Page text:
From a young age Americans are taught through numerous outlets that bigger is better. Bigger Tonka truck. Bigger stuffed animal. Bigger house. Bigger car. Bigger TV. Bigger engagement ring. The list goes on. In some circumstances bigger may be better. In some cases it is not.
Patient Protection and Affordable Care Act
The President’s Affordable Care Act (ACA) follows the theme of “bigger is better.” The ACA hinges on a main idea – bigger hospitals allow for more coordinated, streamlined care that increases quality and reduces costs. Unfortunately this is not the case. As documented in a recent Wall Street Journal article, a man from Reno, NV watched the cost to his insurer for identical tests increase more than four fold. He had received the same test, using the “same equipment, in the same room” six months prior. The only variable in the two scenarios was that a large hospital had just bought his cardiologist’s practice.
The Fundamental Problem
The unfortunate truth with growing hospitals is that, instead of a reduction in costs through more efficient care, costs are increasing due to the hospitals’ increased leverage on insurance companies. The more patients they have under their umbrella of care, the better reimbursement rates they can negotiate from insurance companies.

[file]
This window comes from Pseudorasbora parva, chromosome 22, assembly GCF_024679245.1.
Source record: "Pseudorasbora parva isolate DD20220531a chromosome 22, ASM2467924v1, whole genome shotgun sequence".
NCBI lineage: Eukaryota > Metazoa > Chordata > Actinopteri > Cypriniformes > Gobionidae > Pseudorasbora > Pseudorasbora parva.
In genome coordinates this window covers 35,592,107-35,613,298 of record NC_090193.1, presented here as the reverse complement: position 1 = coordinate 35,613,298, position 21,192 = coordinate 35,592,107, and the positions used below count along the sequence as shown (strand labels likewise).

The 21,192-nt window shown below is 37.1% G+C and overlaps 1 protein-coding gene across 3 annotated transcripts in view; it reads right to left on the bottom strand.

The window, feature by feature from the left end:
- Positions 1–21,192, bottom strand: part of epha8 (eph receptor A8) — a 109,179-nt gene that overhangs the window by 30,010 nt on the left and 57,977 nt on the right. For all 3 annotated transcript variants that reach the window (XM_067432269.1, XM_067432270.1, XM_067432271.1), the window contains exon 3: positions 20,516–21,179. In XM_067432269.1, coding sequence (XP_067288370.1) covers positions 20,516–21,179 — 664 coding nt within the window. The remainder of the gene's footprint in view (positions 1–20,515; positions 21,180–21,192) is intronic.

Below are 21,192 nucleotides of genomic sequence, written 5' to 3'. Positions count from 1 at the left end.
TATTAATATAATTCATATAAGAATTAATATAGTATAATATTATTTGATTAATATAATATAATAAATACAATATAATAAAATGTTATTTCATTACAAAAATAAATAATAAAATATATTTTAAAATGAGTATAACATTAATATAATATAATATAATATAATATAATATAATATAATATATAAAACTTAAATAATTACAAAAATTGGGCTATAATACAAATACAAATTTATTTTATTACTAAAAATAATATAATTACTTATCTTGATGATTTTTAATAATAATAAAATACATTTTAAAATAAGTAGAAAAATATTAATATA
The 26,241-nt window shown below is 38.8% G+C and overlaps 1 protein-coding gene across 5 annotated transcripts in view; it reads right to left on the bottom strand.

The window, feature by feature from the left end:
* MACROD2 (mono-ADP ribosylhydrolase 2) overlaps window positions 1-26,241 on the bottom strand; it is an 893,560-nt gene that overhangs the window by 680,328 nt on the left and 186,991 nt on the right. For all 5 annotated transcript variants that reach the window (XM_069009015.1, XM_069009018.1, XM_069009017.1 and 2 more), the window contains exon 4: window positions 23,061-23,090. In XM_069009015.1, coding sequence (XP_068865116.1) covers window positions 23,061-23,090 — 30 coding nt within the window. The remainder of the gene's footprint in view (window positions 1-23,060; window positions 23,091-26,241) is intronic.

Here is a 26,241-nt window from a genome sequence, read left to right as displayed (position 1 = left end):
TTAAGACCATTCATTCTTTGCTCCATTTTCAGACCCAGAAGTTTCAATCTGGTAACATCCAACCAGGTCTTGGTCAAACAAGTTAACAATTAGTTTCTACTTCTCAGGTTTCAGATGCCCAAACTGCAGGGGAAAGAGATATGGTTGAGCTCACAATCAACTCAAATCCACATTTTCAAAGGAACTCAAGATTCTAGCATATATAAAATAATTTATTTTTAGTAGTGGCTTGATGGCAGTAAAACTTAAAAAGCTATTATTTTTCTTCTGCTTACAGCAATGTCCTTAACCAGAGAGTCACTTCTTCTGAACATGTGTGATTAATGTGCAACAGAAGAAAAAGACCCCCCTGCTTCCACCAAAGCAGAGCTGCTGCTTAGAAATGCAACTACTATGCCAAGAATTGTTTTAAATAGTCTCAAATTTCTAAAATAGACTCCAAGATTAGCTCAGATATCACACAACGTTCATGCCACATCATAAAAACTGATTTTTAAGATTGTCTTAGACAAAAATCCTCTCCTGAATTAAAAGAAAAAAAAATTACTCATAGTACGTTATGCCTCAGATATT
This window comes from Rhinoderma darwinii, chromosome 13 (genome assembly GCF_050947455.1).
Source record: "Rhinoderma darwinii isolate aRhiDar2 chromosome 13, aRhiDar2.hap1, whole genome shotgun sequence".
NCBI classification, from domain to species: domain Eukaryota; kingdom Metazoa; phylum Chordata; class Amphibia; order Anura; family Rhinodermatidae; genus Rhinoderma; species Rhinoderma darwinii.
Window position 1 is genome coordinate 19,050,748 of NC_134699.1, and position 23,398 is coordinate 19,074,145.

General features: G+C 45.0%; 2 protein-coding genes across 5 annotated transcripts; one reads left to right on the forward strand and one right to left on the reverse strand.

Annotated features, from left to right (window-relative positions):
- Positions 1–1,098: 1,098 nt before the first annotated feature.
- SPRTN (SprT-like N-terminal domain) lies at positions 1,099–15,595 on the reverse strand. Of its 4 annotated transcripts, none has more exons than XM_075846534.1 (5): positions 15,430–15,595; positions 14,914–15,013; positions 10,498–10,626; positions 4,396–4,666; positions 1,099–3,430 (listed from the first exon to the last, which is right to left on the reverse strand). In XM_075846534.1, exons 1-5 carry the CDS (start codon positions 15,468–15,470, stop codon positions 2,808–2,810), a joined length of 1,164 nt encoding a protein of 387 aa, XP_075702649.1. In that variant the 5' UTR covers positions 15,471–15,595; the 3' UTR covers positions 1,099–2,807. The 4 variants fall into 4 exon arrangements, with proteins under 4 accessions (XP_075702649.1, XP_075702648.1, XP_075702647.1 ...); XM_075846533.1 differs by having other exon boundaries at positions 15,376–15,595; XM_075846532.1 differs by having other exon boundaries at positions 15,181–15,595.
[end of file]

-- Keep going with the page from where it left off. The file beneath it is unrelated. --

A Growing Trend
A study conducted by the Advisory Board Co. found the number of specialty physicians who see patients in hospitals jump from 5 percent in 2000 to nearly 25% percent today. This trend is not surprising when you take a closer look at the current situation that a small private practice faces. In this environment of growing hospitals set up by the ACA, small practices are incentivized to join hospitals in two main ways.
Incentives to Join
The first is the security that a big hospital can offer you. Job security is greater at a large, diversified organization. There is also more security in against lawsuits. In a big organization there are limits to awards in a malpractice suit. In addition, the cost of malpractice insurance is relatively cheaper in a large hospital organization.
The second incentive stems from the network of doctors that large hospitals create in their payment system. Put simply, “If you can’t beat ‘em, join ‘em.” Physicians with growing hospital systems in their market can either decide to be included in the hospital’s network of doctors or they can be excluded.
What Can Be Done?
Hospitals and physicians are not to blame here. Hospitals have the incentive to expand their network of physicians to increase revenue, and physicians are incentivized to join. Instead we must blame the ACA. In order to slow increases in health care costs, we cannot depend on big hospitals to coordinate care more efficiently. In order to incentivize providers to deliver quality care at lower costs we must increase competition in the marketplace rather than watch it be monopolized. By dividing these hospitals giants we can reduce their negotiating power and slow the increase in the cost of healthcare.